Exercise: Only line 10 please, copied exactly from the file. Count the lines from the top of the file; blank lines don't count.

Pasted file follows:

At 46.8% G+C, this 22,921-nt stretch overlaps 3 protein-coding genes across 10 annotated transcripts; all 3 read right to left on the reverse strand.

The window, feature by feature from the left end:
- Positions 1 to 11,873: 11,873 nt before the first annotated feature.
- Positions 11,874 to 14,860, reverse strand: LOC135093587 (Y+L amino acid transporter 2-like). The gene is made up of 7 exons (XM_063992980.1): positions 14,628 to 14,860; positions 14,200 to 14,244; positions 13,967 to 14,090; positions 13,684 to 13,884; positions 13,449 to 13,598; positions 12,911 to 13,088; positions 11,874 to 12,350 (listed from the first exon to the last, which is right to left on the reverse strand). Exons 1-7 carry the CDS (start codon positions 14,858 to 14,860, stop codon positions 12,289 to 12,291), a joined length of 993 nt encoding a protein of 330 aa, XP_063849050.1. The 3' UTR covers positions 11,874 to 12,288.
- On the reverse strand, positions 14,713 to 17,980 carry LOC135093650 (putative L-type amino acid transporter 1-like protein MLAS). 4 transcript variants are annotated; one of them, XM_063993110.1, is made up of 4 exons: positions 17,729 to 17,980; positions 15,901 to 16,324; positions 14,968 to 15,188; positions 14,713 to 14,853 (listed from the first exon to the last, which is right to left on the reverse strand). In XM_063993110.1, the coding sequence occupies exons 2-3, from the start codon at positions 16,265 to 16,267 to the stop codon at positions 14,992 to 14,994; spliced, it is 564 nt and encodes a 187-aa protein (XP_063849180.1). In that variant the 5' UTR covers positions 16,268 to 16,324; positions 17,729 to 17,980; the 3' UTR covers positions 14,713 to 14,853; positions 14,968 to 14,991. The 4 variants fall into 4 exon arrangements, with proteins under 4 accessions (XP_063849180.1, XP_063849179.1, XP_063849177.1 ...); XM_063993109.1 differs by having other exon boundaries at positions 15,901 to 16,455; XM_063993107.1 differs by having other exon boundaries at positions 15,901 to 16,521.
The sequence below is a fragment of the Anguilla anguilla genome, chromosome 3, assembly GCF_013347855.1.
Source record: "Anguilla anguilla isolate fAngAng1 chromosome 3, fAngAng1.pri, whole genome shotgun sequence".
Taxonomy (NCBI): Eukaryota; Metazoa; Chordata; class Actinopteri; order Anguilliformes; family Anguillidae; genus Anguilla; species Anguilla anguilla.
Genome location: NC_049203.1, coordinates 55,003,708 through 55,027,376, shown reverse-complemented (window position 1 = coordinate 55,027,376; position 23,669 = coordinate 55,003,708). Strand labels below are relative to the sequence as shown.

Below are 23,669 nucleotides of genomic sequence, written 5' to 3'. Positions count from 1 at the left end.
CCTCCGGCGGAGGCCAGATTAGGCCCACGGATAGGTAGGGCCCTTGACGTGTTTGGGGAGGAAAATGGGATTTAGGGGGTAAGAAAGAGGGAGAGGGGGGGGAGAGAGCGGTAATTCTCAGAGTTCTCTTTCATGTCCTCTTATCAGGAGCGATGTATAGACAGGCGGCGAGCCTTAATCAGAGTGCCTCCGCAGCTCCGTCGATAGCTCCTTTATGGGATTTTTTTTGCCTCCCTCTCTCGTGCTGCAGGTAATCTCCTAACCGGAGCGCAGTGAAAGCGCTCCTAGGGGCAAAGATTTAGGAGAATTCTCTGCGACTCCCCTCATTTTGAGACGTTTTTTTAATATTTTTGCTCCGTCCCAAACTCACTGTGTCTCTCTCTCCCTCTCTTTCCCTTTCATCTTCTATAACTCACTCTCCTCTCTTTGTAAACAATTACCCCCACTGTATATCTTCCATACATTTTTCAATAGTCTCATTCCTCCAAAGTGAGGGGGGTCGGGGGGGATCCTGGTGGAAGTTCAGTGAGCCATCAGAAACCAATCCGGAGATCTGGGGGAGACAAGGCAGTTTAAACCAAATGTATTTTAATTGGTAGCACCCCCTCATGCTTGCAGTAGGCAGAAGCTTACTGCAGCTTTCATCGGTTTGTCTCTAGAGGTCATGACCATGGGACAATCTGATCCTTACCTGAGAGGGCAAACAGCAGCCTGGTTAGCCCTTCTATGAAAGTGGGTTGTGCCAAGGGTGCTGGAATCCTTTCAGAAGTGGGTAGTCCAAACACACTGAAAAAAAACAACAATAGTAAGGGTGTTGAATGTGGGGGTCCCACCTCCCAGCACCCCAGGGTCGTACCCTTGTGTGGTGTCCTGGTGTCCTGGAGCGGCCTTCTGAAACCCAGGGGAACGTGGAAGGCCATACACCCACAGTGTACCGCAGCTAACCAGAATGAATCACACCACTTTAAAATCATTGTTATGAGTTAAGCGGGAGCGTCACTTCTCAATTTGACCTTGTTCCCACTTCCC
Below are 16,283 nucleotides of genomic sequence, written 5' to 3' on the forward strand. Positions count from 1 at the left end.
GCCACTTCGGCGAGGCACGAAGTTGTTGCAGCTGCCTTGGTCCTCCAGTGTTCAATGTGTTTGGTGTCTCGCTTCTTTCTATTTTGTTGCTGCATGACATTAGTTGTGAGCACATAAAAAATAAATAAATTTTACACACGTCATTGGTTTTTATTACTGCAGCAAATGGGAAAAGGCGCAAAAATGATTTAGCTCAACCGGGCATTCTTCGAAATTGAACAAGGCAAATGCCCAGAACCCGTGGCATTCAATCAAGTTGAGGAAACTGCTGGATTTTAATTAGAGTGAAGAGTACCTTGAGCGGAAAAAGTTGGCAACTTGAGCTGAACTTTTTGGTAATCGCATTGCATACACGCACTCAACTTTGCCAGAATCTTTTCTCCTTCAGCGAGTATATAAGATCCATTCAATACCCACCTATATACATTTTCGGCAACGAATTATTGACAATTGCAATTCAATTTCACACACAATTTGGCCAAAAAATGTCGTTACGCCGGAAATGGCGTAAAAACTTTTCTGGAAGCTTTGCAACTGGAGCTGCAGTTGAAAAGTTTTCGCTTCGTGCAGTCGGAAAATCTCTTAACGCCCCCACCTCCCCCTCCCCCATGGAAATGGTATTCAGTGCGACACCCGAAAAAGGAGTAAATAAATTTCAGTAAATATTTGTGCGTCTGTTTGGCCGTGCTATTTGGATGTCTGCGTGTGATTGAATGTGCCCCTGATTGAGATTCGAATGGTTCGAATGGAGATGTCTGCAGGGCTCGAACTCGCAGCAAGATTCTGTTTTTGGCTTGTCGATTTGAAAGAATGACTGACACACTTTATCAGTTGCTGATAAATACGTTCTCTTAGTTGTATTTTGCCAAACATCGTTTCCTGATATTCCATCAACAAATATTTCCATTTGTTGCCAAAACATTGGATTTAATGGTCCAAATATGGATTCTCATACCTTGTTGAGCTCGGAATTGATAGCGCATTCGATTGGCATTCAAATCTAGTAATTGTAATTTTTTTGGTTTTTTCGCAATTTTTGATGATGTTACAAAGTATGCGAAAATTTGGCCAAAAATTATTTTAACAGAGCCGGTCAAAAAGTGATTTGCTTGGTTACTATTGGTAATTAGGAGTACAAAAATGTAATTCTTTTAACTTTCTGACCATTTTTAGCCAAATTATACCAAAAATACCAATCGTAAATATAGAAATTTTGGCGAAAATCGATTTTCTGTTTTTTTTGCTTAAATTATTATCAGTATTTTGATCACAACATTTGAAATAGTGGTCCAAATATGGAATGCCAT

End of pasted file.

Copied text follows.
Below are 23,669 nucleotides of genomic sequence, written 5' to 3'. Positions count from 1 at the left end.